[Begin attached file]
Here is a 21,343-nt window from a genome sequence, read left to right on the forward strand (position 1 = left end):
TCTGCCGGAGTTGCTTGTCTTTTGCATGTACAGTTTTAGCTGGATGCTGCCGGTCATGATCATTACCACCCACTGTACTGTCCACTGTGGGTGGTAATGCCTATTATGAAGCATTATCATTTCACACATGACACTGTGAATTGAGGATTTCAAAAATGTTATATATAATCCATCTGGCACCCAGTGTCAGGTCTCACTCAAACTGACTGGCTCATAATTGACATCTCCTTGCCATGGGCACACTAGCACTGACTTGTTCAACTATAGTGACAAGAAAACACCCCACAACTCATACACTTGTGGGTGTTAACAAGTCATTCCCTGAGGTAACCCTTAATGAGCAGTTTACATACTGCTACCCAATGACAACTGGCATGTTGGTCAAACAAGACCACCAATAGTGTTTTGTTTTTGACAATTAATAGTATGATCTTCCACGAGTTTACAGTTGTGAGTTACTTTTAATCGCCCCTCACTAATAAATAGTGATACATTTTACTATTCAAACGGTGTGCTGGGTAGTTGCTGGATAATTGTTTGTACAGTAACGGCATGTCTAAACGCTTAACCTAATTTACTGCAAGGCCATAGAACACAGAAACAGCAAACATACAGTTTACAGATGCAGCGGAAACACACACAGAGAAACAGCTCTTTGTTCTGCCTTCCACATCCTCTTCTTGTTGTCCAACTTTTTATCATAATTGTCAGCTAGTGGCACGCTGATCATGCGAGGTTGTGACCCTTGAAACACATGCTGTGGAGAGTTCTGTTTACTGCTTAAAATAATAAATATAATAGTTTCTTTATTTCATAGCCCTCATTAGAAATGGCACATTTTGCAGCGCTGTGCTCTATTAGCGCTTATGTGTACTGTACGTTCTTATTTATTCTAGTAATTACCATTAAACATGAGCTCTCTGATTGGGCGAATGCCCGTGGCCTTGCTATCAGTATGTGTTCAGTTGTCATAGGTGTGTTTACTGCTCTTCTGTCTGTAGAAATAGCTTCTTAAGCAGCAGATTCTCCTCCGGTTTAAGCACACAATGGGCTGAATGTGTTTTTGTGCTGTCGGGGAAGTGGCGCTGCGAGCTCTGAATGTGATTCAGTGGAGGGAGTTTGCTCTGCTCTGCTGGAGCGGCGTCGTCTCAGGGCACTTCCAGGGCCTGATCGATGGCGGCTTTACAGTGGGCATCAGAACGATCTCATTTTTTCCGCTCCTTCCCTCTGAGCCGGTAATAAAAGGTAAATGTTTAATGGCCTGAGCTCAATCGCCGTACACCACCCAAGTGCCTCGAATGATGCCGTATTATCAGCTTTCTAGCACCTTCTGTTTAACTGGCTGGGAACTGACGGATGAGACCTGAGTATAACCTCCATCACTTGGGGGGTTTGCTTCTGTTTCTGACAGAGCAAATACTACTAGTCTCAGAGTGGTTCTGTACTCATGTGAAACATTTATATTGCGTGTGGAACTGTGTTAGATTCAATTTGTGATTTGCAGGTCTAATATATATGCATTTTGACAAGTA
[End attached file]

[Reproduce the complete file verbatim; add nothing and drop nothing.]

Here is a 21,343-nt window from a genome sequence, read left to right on the forward strand (position 1 = left end):
TCTGCCGGAGTTGCTTGTCTTTTGCATGTACAGTTTTAGCTGGATGCTGCCGGTCATGATCATTACCACCCACTGTACTGTCCACTGTGGGTGGTAATGCCTATTATGAAGCATTATCATTTCACACATGACACTGTGAATTGAGGATTTCAAAAATGTTATATATAATCCATCTGGCACCCAGTGTCAGGTCTCACTCAAACTGACTGGCTCATAATTGACATCTCCTTGCCATGGGCACACTAGCACTGACTTGTTCAACTATAGTGACAAGAAAACACCCCACAACTCATACACTTGTGGGTGTTAACAAGTCATTCCCTGAGGTAACCCTTAATGAGCAGTTTACATACTGCTACCCAATGACAACTGGCATGTTGGTCAAACAAGACCACCAATAGTGTTTTGTTTTTGACAATTAATAGTATGATCTTCCACGAGTTTACAGTTGTGAGTTACTTTTAATCGCCCCTCACTAATAAATAGTGATACATTTTACTATTCAAACGGTGTGCTGGGTAGTTGCTGGATAATTGTTTGTACAGTAACGGCATGTCTAAACGCTTAACCTAATTTACTGCAAGGCCATAGAACACAGAAACAGCAAACATACAGTTTACAGATGCAGCGGAAACACACACAGAGAAACAGCTCTTTGTTCTGCCTTCCACATCCTCTTCTTGTTGTCCAACTTTTTATCATAATTGTCAGCTAGTGGCACGCTGATCATGCGAGGTTGTGACCCTTGAAACACATGCTGTGGAGAGTTCTGTTTACTGCTTAAAATAATAAATATAATAGTTTCTTTATTTCATAGCCCTCATTAGAAATGGCACATTTTGCAGCGCTGTGCTCTATTAGCGCTTATGTGTACTGTACGTTCTTATTTATTCTAGTAATTACCATTAAACATGAGCTCTCTGATTGGGCGAATGCCCGTGGCCTTGCTATCAGTATGTGTTCAGTTGTCATAGGTGTGTTTACTGCTCTTCTGTCTGTAGAAATAGCTTCTTAAGCAGCAGATTCTCCTCCGGTTTAAGCACACAATGGGCTGAATGTGTTTTTGTGCTGTCGGGGAAGTGGCGCTGCGAGCTCTGAATGTGATTCAGTGGAGGGAGTTTGCTCTGCTCTGCTGGAGCGGCGTCGTCTCAGGGCACTTCCAGGGCCTGATCGATGGCGGCTTTACAGTGGGCATCAGAACGATCTCATTTTTTCCGCTCCTTCCCTCTGAGCCGGTAATAAAAGGTAAATGTTTAATGGCCTGAGCTCAATCGCCGTACACCACCCAAGTGCCTCGAATGATGCCGTATTATCAGCTTTCTAGCACCTTCTGTTTAACTGGCTGGGAACTGACGGATGAGACCTGAGTATAACCTCCATCACTTGGGGGGTTTGCTTCTGTTTCTGACAGAGCAAATACTACTAGTCTCAGAGTGGTTCTGTACTCATGTGAAACATTTATATTGCGTGTGGAACTGTGTTAGATTCAATTTGTGATTTGCAGGTCTAATATATATGCATTTTGACAAGTA